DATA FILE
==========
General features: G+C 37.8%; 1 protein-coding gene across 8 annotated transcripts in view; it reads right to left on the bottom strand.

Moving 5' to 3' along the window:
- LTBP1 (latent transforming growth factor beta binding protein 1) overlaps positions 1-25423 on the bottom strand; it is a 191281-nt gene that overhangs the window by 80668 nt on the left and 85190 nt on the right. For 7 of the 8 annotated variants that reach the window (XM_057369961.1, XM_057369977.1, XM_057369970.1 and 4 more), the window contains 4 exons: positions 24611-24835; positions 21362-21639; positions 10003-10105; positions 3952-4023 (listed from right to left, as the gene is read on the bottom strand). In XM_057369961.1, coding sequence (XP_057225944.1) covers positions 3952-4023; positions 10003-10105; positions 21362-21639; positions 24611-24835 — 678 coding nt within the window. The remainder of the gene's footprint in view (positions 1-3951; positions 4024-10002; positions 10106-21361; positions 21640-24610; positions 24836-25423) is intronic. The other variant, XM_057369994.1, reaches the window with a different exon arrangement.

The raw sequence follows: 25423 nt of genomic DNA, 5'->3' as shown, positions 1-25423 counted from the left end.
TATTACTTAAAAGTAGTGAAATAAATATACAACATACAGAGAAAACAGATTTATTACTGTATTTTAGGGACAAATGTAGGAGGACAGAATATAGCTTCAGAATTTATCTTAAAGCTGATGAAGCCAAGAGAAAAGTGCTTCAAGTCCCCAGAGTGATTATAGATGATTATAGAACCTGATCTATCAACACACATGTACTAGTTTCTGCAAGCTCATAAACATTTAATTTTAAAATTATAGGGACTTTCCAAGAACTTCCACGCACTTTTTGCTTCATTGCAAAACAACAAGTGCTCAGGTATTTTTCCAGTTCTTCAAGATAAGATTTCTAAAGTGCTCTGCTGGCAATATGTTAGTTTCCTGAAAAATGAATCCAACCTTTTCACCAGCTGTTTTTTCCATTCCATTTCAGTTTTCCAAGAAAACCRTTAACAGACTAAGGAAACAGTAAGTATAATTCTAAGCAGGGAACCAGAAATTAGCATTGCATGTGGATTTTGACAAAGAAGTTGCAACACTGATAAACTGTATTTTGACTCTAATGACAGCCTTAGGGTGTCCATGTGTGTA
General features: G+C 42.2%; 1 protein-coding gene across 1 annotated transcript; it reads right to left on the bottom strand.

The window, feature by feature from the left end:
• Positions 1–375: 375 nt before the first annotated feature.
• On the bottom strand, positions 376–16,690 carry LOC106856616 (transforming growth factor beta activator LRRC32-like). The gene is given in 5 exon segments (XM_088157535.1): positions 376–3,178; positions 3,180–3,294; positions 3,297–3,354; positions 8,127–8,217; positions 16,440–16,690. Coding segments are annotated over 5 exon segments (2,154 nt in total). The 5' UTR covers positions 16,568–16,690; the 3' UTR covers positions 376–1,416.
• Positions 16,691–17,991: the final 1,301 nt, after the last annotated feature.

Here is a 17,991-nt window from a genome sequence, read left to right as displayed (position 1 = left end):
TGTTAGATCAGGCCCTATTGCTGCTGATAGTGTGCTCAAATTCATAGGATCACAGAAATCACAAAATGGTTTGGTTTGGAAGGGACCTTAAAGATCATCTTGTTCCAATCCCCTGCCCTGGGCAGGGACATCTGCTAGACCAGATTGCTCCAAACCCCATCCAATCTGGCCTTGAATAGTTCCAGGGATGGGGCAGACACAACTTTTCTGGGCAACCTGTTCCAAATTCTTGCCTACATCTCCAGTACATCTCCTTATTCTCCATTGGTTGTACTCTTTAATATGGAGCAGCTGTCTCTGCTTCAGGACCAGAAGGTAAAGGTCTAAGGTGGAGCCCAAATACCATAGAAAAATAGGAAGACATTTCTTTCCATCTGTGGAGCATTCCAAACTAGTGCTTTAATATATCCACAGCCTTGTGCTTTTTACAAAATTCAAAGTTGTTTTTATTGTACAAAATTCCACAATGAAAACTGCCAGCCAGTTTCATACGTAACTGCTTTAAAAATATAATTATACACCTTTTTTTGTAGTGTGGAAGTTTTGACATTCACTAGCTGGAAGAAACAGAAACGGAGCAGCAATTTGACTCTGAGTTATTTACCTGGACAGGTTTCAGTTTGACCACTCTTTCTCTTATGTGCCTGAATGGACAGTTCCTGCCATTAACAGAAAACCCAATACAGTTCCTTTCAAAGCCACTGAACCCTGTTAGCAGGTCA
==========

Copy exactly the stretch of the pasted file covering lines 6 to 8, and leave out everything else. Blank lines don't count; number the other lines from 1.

General features: G+C 42.2%; 1 protein-coding gene across 1 annotated transcript; it reads right to left on the bottom strand.

The window, feature by feature from the left end:
• Positions 1–375: 375 nt before the first annotated feature.